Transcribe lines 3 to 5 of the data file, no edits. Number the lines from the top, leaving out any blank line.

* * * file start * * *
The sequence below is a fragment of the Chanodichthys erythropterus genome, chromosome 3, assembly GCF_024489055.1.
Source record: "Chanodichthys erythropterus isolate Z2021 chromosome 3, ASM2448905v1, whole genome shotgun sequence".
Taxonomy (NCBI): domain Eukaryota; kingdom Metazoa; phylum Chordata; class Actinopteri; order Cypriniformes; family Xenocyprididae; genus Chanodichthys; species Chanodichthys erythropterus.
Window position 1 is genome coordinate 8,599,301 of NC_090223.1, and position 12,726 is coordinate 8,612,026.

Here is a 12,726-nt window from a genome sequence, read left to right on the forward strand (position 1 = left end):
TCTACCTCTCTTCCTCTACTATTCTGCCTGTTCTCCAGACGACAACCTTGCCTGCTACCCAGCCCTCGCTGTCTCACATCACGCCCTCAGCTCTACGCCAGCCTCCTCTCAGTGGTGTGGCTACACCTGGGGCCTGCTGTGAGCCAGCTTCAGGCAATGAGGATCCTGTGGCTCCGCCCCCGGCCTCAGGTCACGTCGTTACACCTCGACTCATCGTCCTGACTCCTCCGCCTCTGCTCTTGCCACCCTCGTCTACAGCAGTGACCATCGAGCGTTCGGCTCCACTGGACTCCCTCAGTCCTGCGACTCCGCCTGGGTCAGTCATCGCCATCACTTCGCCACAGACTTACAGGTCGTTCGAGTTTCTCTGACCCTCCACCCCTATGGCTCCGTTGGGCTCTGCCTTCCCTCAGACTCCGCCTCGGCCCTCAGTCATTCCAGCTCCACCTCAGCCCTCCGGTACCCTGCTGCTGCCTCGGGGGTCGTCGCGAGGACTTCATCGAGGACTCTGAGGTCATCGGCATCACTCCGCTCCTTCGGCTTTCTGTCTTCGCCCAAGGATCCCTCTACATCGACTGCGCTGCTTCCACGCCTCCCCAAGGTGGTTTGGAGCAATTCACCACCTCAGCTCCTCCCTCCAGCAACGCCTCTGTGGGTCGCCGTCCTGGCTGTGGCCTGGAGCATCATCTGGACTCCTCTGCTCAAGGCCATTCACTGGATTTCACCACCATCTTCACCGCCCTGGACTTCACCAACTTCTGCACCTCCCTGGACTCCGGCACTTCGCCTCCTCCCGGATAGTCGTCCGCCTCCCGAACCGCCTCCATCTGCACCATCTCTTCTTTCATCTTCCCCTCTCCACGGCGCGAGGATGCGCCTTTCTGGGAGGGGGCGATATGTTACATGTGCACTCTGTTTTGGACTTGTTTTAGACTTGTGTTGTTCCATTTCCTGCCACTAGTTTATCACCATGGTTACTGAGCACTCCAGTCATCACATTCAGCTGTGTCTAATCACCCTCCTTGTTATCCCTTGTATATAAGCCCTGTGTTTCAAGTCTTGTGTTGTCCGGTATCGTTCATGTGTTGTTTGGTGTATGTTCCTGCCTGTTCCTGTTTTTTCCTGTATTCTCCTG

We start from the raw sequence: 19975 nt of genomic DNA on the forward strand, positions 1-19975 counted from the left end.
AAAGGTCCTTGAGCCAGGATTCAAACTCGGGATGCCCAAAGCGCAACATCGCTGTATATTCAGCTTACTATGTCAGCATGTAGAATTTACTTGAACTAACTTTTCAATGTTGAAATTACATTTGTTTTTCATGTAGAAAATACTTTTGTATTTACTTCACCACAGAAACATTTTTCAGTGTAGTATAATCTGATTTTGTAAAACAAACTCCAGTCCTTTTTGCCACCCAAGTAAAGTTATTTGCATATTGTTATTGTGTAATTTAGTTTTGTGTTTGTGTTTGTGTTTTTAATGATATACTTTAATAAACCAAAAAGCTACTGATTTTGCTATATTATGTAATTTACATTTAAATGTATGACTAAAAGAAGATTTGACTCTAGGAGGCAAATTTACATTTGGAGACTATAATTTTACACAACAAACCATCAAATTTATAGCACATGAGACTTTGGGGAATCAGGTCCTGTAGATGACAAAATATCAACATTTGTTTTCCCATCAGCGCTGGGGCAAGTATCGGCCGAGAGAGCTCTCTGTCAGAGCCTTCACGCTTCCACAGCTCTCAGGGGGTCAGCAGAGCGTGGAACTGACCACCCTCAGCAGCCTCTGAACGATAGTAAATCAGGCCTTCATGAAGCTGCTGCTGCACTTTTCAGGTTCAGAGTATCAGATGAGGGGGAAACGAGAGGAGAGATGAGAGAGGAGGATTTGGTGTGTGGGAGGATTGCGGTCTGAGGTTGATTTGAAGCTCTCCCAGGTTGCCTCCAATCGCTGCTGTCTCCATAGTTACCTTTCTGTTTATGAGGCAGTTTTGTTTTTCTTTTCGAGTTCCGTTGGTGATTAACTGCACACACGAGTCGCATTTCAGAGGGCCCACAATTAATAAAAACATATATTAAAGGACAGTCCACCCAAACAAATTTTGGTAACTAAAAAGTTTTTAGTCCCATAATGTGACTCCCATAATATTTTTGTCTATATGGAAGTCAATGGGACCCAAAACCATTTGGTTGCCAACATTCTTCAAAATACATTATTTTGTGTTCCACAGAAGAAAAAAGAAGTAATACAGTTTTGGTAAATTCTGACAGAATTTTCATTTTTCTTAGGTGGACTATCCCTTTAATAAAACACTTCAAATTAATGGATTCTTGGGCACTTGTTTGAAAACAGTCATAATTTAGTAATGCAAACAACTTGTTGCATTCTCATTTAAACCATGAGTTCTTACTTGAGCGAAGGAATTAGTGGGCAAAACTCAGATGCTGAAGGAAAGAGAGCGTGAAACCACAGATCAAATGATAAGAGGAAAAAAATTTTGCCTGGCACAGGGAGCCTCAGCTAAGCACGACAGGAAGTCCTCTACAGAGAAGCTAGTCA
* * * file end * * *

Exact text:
Taxonomy (NCBI): domain Eukaryota; kingdom Metazoa; phylum Chordata; class Actinopteri; order Cypriniformes; family Xenocyprididae; genus Chanodichthys; species Chanodichthys erythropterus.
Window position 1 is genome coordinate 8,599,301 of NC_090223.1, and position 12,726 is coordinate 8,612,026.

Here is a 12,726-nt window from a genome sequence, read left to right on the forward strand (position 1 = left end):